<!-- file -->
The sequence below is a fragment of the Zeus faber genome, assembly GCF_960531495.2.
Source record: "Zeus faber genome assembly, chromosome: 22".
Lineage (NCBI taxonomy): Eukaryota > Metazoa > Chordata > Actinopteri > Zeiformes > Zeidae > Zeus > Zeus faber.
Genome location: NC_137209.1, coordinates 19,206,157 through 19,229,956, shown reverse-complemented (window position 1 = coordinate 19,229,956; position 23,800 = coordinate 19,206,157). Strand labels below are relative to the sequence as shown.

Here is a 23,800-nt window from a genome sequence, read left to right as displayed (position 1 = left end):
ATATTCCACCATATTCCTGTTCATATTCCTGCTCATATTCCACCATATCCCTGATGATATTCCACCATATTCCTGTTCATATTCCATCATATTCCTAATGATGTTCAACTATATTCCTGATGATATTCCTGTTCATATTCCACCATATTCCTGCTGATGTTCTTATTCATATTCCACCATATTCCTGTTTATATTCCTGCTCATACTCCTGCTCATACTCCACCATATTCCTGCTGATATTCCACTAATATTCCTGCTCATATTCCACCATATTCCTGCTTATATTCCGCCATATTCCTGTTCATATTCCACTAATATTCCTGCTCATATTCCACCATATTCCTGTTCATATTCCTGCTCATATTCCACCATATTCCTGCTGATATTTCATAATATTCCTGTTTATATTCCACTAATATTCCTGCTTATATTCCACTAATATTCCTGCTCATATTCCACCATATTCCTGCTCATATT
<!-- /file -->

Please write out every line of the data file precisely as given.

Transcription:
The sequence below is a fragment of the Zeus faber genome, assembly GCF_960531495.2.
Source record: "Zeus faber genome assembly, chromosome: 22".
Lineage (NCBI taxonomy): Eukaryota > Metazoa > Chordata > Actinopteri > Zeiformes > Zeidae > Zeus > Zeus faber.
Genome location: NC_137209.1, coordinates 19,206,157 through 19,229,956, shown reverse-complemented (window position 1 = coordinate 19,229,956; position 23,800 = coordinate 19,206,157). Strand labels below are relative to the sequence as shown.

Here is a 23,800-nt window from a genome sequence, read left to right as displayed (position 1 = left end):
ATATTCCACCATATTCCTGTTCATATTCCTGCTCATATTCCACCATATCCCTGATGATATTCCACCATATTCCTGTTCATATTCCATCATATTCCTAATGATGTTCAACTATATTCCTGATGATATTCCTGTTCATATTCCACCATATTCCTGCTGATGTTCTTATTCATATTCCACCATATTCCTGTTTATATTCCTGCTCATACTCCTGCTCATACTCCACCATATTCCTGCTGATATTCCACTAATATTCCTGCTCATATTCCACCATATTCCTGCTTATATTCCGCCATATTCCTGTTCATATTCCACTAATATTCCTGCTCATATTCCACCATATTCCTGTTCATATTCCTGCTCATATTCCACCATATTCCTGCTGATATTTCATAATATTCCTGTTTATATTCCACTAATATTCCTGCTTATATTCCACTAATATTCCTGCTCATATTCCACCATATTCCTGCTCATATT